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Abstract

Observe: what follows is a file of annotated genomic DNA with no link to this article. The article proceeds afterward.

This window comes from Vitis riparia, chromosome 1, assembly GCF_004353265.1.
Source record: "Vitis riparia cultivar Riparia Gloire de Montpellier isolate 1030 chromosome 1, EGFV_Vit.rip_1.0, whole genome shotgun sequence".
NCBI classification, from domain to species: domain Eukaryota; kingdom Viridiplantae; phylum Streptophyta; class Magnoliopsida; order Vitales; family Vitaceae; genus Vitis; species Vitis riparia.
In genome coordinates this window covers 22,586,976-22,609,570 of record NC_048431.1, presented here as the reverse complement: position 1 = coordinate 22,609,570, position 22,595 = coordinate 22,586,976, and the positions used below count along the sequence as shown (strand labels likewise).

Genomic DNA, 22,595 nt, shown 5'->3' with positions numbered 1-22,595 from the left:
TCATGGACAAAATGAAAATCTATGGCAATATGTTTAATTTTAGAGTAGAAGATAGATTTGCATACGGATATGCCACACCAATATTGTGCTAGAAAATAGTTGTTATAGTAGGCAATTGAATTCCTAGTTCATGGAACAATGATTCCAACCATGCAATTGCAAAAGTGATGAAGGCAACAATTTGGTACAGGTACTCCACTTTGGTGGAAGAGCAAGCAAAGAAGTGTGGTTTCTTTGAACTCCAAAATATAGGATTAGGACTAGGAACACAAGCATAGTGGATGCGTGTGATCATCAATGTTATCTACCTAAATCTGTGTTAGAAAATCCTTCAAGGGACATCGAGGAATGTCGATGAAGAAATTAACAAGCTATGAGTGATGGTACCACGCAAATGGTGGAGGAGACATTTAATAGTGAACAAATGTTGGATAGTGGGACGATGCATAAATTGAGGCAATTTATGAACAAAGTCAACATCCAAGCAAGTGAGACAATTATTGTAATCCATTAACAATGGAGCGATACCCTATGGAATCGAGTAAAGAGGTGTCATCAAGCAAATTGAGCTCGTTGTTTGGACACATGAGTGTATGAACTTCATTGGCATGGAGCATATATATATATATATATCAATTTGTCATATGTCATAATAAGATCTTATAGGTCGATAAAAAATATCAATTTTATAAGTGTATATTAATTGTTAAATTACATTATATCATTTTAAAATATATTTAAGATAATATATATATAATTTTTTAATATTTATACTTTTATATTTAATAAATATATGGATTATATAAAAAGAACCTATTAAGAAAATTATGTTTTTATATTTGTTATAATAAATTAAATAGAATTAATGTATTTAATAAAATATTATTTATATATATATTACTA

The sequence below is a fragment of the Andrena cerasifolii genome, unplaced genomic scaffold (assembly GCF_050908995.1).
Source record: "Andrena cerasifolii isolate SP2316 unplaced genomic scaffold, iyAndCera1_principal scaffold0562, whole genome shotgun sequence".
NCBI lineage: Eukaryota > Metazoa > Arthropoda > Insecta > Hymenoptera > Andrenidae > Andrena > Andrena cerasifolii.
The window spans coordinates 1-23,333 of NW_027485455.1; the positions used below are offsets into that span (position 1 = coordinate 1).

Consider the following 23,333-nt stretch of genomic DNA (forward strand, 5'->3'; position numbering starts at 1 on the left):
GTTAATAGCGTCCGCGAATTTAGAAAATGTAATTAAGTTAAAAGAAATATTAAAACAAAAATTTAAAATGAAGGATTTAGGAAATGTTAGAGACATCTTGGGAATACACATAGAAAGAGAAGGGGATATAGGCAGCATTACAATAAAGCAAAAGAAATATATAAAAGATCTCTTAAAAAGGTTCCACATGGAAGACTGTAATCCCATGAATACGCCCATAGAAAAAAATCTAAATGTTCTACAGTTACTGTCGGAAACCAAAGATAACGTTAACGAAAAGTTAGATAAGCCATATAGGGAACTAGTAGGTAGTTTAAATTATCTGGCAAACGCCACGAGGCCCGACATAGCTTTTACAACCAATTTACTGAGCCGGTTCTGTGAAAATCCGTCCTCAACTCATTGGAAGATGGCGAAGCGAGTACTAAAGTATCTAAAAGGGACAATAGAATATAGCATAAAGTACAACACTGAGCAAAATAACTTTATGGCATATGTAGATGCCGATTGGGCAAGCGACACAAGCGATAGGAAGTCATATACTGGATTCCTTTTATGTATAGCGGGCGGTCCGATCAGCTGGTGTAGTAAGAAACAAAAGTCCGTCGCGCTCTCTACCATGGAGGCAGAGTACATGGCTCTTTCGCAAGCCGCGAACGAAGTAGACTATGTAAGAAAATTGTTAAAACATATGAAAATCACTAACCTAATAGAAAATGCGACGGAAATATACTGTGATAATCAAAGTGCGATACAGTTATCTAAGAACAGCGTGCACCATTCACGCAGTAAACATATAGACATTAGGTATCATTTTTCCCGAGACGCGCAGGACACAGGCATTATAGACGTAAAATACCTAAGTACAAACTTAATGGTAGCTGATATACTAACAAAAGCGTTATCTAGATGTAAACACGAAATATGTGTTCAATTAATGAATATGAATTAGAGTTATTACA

The state of Washington saw a “blue wave” in the November 2018 midterm elections. Democratic Senator Maria Cantwell was reelected with 58.4% of the vote. In the House of Representative elections, Democrats snatched the 8th Congressional district from Republicans. And yet, the carbon tax initiative (I-1631) lost, securing only 43.5% of the vote. A number of I-1631 supporters and media outlets blamed “fossil fuel” money for the defeat. The No on I-1631 campaign spent $31.6 million, while the Yes on I-631 campaign spent $16.4 million (Ballotpedia 2018). But did the I-1631 lose because the opposition spent twice as much money? In this study we test whether the variation in numbers of television ads across Washington’s four media markets influenced voting behavior. Our analysis fails to support the claim that opposition ads defeated the 2018 carbon tax initiative. We test two hypotheses with voting data aggregated at the Census tract level, tract-level demographic covariates, and TV ad counts that vary at the media market level. First, all else equal, the lower number of TVadvertisements put out by Yes on I-1631 in relation to No on I- 1631 (henceforth, the ad ratio) is associated with lower electoral support for I-1631. Our second hypothesis pertains to the change in support for I-1631 in relation to another carbon tax initiative, I-732, which was also defeated by Washington voters in 2016 with 40.8% support. While the fossil fuel industry financed the campaign against I-732 as well, it spent only $1.4 million in 2016, a fraction of the $31.6 million spent in 2018 (Ballotpedia 2016). Therefore,we hypothesize that a smaller the Yes/No ad ratio in 2018 will be associated with less support for I-1631 in relation to I-1732. We do not find statistical evidence of an association between the ad ratio and I-1631 vote share, even after controlling for Census tract-level demographic characteristics. Thus, our analysis does not support the claim that fossil fuel-funded TV advertising influenced the electoral outcome. Regarding our second hypothesis, we find that the ad ratio is negatively associated with the change in carbon tax support from 2016 to 2018. In other words, the vote share in favor of I-1631 increased with respect to I-732 in areas that received a higher number of No on I-1631 advertisements relative to Yes on I-1631 advertisements.

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